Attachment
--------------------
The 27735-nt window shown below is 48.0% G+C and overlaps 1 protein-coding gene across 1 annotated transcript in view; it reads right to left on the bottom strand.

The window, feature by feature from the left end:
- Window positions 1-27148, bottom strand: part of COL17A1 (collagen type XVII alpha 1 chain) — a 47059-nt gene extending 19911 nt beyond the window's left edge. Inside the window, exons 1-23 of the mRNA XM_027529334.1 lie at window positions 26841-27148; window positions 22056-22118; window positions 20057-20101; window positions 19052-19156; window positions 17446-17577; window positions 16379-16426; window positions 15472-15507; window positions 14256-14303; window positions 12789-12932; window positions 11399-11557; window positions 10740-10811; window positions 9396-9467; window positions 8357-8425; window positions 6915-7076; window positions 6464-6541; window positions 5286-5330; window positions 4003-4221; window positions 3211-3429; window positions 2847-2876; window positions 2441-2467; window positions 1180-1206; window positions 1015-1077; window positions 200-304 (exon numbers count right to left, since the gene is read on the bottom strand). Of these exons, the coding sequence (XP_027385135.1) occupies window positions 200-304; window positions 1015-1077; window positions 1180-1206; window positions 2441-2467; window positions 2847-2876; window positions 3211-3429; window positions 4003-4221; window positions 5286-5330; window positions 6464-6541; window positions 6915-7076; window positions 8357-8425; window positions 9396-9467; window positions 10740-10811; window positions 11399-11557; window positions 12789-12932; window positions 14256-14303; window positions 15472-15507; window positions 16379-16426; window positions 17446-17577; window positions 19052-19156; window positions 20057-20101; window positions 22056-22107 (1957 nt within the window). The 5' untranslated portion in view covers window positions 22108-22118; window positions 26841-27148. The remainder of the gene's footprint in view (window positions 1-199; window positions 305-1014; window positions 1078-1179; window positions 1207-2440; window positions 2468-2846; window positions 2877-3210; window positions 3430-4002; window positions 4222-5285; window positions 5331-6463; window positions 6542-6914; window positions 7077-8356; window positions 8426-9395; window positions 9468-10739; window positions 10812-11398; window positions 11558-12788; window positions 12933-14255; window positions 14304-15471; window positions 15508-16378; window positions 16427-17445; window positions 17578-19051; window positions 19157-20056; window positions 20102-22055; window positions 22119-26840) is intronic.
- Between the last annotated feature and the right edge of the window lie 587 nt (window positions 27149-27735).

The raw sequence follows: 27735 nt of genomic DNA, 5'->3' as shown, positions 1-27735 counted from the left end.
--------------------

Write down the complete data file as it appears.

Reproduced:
The 27735-nt window shown below is 48.0% G+C and overlaps 1 protein-coding gene across 1 annotated transcript in view; it reads right to left on the bottom strand.

The window, feature by feature from the left end:
- Window positions 1-27148, bottom strand: part of COL17A1 (collagen type XVII alpha 1 chain) — a 47059-nt gene extending 19911 nt beyond the window's left edge. Inside the window, exons 1-23 of the mRNA XM_027529334.1 lie at window positions 26841-27148; window positions 22056-22118; window positions 20057-20101; window positions 19052-19156; window positions 17446-17577; window positions 16379-16426; window positions 15472-15507; window positions 14256-14303; window positions 12789-12932; window positions 11399-11557; window positions 10740-10811; window positions 9396-9467; window positions 8357-8425; window positions 6915-7076; window positions 6464-6541; window positions 5286-5330; window positions 4003-4221; window positions 3211-3429; window positions 2847-2876; window positions 2441-2467; window positions 1180-1206; window positions 1015-1077; window positions 200-304 (exon numbers count right to left, since the gene is read on the bottom strand). Of these exons, the coding sequence (XP_027385135.1) occupies window positions 200-304; window positions 1015-1077; window positions 1180-1206; window positions 2441-2467; window positions 2847-2876; window positions 3211-3429; window positions 4003-4221; window positions 5286-5330; window positions 6464-6541; window positions 6915-7076; window positions 8357-8425; window positions 9396-9467; window positions 10740-10811; window positions 11399-11557; window positions 12789-12932; window positions 14256-14303; window positions 15472-15507; window positions 16379-16426; window positions 17446-17577; window positions 19052-19156; window positions 20057-20101; window positions 22056-22107 (1957 nt within the window). The 5' untranslated portion in view covers window positions 22108-22118; window positions 26841-27148. The remainder of the gene's footprint in view (window positions 1-199; window positions 305-1014; window positions 1078-1179; window positions 1207-2440; window positions 2468-2846; window positions 2877-3210; window positions 3430-4002; window positions 4222-5285; window positions 5331-6463; window positions 6542-6914; window positions 7077-8356; window positions 8426-9395; window positions 9468-10739; window positions 10812-11398; window positions 11558-12788; window positions 12933-14255; window positions 14304-15471; window positions 15508-16378; window positions 16427-17445; window positions 17578-19051; window positions 19157-20056; window positions 20102-22055; window positions 22119-26840) is intronic.
- Between the last annotated feature and the right edge of the window lie 587 nt (window positions 27149-27735).

The raw sequence follows: 27735 nt of genomic DNA, 5'->3' as shown, positions 1-27735 counted from the left end.